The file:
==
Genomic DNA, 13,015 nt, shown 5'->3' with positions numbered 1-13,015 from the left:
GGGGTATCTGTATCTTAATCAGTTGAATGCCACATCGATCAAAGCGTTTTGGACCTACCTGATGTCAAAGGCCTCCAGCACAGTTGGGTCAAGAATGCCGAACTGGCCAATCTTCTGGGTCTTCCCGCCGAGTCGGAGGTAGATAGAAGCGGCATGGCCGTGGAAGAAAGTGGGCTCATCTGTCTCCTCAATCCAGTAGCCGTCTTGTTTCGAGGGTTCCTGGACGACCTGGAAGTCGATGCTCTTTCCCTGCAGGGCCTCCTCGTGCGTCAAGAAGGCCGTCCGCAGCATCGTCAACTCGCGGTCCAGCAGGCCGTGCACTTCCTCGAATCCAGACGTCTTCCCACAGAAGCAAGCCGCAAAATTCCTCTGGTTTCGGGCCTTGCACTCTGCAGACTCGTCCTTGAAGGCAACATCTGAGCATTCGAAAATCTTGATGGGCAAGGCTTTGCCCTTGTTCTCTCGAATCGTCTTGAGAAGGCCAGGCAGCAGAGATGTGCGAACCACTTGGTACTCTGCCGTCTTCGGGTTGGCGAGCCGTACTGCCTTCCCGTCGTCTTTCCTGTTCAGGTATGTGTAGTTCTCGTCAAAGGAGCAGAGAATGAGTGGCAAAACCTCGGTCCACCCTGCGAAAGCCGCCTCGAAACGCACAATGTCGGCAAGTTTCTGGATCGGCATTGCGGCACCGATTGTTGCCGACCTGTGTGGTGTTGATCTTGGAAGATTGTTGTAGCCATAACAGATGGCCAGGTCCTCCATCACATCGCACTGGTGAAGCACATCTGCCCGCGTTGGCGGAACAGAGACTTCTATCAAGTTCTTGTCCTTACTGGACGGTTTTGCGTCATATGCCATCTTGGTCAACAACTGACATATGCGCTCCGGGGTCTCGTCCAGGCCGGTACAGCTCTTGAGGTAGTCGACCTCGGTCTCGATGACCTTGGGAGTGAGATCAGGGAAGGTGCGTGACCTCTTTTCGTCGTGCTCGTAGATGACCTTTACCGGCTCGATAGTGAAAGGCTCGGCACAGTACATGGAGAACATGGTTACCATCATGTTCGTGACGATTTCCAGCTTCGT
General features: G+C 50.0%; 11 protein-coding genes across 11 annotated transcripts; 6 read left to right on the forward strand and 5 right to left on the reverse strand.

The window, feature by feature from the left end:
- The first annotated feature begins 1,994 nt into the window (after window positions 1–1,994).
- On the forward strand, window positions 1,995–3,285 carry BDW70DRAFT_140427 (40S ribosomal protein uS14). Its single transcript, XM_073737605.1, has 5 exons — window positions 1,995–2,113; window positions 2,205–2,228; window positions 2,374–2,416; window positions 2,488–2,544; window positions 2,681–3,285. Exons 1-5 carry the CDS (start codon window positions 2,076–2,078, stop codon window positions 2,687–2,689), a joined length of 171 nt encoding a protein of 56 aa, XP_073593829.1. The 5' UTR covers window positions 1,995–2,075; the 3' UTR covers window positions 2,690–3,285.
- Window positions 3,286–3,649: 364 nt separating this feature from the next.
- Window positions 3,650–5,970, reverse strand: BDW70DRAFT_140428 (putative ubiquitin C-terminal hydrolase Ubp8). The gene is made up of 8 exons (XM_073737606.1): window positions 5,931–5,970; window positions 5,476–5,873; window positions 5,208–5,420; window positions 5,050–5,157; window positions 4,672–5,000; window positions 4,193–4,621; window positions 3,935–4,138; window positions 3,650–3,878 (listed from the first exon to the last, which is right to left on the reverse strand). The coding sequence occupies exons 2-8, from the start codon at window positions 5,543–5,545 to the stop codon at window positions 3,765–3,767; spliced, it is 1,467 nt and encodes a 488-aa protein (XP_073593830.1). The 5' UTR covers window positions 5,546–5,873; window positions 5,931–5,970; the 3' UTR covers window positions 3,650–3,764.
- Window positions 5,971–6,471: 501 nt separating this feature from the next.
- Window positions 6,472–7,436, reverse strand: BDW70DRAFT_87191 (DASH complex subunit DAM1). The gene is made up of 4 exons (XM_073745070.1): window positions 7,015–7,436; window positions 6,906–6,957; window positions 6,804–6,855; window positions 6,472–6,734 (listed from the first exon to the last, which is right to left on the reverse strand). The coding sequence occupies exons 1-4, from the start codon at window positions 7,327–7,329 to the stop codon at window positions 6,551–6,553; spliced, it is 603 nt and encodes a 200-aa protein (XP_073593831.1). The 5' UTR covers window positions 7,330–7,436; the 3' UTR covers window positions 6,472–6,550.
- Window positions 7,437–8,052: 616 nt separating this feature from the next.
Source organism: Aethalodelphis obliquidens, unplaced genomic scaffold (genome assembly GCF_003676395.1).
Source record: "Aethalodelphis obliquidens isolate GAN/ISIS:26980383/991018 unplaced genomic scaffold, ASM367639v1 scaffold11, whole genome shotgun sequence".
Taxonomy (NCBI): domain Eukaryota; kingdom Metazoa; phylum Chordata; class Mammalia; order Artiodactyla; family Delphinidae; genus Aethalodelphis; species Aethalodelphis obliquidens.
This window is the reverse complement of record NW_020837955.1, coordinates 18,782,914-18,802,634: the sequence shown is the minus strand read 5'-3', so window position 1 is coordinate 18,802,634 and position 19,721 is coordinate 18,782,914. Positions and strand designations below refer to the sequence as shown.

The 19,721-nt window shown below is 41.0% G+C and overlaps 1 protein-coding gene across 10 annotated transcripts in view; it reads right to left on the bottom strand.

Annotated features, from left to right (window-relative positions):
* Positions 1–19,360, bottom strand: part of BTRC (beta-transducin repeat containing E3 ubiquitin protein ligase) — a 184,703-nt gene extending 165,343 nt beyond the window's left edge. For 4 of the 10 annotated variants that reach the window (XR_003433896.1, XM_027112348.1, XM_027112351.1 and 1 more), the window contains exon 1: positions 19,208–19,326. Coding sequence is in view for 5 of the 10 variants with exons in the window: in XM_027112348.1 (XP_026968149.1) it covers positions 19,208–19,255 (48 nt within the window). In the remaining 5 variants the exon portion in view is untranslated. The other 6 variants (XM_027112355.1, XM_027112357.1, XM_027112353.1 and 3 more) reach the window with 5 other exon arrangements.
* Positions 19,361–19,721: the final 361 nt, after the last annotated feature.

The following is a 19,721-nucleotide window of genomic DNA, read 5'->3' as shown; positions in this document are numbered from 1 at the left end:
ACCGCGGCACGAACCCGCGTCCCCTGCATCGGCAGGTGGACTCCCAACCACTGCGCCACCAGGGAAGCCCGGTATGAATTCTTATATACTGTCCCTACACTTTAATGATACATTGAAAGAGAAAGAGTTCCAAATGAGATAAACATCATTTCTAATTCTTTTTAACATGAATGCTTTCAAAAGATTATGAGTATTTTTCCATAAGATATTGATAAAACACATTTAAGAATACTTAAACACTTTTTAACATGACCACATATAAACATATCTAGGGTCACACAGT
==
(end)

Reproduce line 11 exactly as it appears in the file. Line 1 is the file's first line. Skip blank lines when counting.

- Window positions 7,437–8,052: 616 nt separating this feature from the next.